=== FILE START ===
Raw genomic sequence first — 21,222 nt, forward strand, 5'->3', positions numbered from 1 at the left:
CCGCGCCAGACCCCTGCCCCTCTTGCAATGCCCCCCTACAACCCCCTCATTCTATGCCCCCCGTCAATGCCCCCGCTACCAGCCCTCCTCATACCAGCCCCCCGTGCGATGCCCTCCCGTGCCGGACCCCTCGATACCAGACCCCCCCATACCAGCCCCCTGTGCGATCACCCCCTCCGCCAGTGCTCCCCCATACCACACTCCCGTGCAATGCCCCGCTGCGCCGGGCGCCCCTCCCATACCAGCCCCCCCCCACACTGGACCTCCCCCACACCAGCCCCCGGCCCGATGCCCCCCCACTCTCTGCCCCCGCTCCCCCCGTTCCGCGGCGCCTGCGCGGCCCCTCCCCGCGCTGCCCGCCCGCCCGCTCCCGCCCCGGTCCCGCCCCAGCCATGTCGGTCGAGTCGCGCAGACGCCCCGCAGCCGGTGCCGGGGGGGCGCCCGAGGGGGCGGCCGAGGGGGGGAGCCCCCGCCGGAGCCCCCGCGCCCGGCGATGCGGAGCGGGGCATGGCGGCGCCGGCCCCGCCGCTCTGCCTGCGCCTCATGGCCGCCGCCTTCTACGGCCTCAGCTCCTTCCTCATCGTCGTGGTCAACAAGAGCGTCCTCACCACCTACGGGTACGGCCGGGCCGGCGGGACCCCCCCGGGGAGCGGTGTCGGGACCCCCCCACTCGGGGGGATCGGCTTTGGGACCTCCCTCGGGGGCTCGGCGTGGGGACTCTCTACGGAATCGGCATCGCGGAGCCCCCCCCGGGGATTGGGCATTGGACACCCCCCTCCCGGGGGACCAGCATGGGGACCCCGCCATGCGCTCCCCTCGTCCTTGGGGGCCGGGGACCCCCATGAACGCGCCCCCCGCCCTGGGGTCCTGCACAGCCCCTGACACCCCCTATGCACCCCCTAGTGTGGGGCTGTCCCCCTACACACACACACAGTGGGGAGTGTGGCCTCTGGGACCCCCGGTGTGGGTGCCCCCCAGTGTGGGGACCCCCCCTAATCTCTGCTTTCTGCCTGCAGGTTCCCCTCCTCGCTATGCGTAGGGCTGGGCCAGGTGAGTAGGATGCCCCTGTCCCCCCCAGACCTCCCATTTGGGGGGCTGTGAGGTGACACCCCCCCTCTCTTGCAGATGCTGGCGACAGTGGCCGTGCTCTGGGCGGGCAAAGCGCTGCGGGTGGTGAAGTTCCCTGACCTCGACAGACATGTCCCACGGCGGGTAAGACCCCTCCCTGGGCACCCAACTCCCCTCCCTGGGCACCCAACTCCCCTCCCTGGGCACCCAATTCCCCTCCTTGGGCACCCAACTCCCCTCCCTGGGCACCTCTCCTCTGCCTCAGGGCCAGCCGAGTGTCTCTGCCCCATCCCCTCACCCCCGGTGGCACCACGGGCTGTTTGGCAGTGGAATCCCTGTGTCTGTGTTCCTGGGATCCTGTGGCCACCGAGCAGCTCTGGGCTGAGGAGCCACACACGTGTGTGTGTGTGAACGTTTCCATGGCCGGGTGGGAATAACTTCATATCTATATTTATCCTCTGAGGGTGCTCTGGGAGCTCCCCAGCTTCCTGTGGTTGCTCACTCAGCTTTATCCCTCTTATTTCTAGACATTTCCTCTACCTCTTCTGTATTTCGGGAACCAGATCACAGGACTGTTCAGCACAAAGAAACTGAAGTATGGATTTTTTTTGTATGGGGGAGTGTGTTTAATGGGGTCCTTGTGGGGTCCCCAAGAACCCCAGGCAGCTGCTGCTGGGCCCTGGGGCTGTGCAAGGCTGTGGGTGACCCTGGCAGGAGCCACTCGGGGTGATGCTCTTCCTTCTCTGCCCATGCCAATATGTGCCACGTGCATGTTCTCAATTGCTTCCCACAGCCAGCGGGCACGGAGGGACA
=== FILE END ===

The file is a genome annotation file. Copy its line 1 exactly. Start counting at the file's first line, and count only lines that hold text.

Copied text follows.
Raw genomic sequence first — 21,222 nt, forward strand, 5'->3', positions numbered from 1 at the left: